Jesuit General Sosa Signed a Hymn of Praise to Fidel Castro in 1989
In 1989, Sosa signed a manifesto, that Fidel Castro be celebrated as a hero
(Havana) The life of Arturo Sosa Abascal, the 31st Father General of the Jesuit Order reigning since October 2016, reads like a Marxist. In the late seventies, in the high bloom of liberation theology, he dealt with the question of how Christian faith could be mediated Marxistically. Many years later, he joined the circle of convinced Castro followers. This is the result of a declaration of solidarity, which was signed by the now "Black Pope".
"Unprecedented victory over tyranny, corruption and vassalism"
"We want to pay public respect for what you have achieved for the dignity of your people and for the whole of Latin America"
Says the statement.
"In this dramatic hour for the continent, only ideological blindness can deny the place you occupy in the history of the liberation of our peoples. 30 years ago, you came to Venezuela immediately after the exemplary victory over tyranny, corruption and vassalage. At that time, you were received by our people, as only a hero who embodies and symbolizes the collective ideal could."
The signatories assured Fidel Castro, "for the same reasons today," to express their affection associated with "the hope" of building a "just, independent and solidarity Latin America". The persecution of the Church by the Cuban regime obviously did not touch the Jesuit Sosa.With this attitude, he was not alone among progressive Catholics. Christians who are not left are not true Christians, but reactionaries who deserve to be persecuted. Thus, the Swiss Capuchin Walbert Bühlmann formulated it in 1986 and thereby meant the Christian persecution of the Cuban supported Marxist regimes of Angola and Mozambique.
Father Arturo Sosa appears as the 811th signatory to the Declaration, which he signed as Director of the Centro Gumilla ( de Investigacion y Accion Social ). He also published his essay "La mediacion marxista de la Fe cristiana" (The Marxist mediation of the Christian faith) in the SIC of the Centro, which he directed from 1979-1996. Seven years after the praise of Fidel Castro, Sosa became Provincial Provincial of the Jesuit Province of Venezuela in 1996.
"The story is history, you can not deny," wrote the Spanish columnist Francisco Fernandez de la Cigoña. For people can change over the years. What matters is where they are. The praise to Fidel Castro could however at best be considered a very late "sin of youth," since Sosa was already 41 years old at that time.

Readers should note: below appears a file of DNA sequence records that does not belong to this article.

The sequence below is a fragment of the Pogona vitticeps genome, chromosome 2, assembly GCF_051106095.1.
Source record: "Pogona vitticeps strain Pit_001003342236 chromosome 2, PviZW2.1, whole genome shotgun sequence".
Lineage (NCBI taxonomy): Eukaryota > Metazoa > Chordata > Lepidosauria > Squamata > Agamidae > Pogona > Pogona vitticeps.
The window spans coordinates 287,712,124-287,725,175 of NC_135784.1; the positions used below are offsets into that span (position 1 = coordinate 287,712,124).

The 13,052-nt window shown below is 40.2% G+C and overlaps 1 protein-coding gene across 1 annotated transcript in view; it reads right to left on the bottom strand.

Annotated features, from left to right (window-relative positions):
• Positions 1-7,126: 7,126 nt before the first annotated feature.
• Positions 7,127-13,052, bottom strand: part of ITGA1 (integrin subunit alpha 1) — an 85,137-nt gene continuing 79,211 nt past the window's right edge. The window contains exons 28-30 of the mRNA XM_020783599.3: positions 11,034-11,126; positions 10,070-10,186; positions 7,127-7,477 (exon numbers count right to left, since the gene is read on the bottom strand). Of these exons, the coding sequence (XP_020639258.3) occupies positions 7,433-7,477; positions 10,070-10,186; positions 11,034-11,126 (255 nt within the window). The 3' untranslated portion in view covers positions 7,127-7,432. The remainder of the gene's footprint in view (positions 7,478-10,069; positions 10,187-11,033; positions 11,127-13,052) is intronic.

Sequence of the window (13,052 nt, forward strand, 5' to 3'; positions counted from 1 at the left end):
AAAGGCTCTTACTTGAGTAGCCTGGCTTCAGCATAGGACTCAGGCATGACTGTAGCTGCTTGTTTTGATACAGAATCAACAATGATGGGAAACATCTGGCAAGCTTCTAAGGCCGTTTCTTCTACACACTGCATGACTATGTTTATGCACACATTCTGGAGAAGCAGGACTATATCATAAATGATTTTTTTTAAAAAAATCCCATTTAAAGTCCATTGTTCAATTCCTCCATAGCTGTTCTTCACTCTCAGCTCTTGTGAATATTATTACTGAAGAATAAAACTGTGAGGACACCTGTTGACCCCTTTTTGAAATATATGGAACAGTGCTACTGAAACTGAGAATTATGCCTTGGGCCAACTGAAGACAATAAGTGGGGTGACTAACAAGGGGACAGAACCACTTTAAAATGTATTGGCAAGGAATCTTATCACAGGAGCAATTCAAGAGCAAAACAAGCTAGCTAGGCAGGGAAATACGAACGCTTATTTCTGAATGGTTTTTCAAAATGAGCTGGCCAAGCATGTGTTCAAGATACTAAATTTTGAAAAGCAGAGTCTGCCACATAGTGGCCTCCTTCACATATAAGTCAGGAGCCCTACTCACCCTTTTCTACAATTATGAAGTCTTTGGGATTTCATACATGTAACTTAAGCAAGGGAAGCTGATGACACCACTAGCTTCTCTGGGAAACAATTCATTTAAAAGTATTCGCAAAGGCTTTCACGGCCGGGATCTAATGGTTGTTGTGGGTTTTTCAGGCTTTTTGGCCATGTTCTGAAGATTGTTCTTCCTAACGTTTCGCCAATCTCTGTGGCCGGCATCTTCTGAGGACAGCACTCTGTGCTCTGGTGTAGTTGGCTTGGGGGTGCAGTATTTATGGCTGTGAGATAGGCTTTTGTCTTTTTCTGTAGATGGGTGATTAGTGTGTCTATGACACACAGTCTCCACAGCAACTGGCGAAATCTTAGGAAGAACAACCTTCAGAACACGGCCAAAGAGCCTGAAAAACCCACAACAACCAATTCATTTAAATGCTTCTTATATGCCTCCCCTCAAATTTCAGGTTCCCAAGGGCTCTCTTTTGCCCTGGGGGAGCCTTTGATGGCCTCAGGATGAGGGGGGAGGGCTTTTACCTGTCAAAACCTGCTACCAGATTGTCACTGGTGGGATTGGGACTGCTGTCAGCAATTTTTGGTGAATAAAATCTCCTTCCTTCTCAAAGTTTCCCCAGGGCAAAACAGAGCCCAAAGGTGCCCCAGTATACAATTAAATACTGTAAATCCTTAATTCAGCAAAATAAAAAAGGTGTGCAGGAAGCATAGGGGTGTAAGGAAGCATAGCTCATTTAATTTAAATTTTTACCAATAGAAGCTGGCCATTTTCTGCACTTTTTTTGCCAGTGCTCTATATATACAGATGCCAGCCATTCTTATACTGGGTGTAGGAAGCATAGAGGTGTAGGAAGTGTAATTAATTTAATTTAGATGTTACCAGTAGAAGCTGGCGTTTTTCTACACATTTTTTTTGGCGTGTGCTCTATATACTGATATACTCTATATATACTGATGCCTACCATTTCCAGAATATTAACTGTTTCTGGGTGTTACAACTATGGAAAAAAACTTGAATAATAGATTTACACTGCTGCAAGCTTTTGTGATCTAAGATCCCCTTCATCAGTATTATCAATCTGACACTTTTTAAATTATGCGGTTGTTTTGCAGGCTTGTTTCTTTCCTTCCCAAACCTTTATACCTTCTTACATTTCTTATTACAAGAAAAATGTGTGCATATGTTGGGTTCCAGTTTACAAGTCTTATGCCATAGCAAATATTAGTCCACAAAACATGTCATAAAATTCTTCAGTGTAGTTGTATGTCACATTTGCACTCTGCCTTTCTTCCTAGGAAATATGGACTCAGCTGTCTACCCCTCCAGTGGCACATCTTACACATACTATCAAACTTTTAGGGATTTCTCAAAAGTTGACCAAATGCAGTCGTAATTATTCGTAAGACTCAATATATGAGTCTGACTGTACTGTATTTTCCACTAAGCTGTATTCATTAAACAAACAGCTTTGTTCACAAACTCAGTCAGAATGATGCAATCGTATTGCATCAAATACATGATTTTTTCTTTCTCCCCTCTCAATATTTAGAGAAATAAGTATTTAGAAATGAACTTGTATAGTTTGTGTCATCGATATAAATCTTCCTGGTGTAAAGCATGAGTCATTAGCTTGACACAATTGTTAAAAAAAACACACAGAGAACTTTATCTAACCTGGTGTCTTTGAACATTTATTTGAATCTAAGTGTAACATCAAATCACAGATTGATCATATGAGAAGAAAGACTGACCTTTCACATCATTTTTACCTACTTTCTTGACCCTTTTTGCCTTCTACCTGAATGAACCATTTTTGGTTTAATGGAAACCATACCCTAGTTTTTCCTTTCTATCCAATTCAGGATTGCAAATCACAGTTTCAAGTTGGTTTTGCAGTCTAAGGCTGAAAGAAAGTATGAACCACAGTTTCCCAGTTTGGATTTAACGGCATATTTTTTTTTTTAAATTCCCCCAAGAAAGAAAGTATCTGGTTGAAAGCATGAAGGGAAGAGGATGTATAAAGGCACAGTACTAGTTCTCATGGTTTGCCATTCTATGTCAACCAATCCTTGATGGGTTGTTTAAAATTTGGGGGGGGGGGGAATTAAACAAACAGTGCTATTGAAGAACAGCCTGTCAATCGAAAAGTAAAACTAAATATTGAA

The past has passed: what if the now is even more serious?
Fidel Castro is dead, his brother Raul still dominates Cuba with a Marxist fist, while Sosa's homeland Venezuela is in a serious crisis. The "bolivarian" Maduro regime, with whom communist Cuba is closely aligned, shoots protesters.
More serious than the Marxist and real socialist aberrations of the Jesuit generation in the past are some doubtful statements today. At the very least, his assertion that Japan can only be evangelized in cooperation with Buddhism and Shintoism (see also the discernment between spirits ) is misleading . A comment in an interview with the Swiss journalist Giuseppe Rusconi brought a charge of heresy against Sosa. The Father General of the Jesuits questioned nothing but the validity of Jesus' words. In order to justify the admission of remarried divorced to the sacraments and the softening of the sacraments of the Church as they read out parts of the Church from the post-synodal letter Amoris laetitia, calling on Pope Francis, Sosa questioned the infallibility of Jesus. At that time nobody had a tape recorder to record the words.
The case is pending with the Congregation of the Faith, which is now faced with the unusual task of judging a Superior General of the Jesuit Order. However, the situation in the history of the Church and the Order is not entirely new.
Text: Giuseppe Nardi
Photo: Venezuelavetada / MiL / Jesuit.org (Screenshots)
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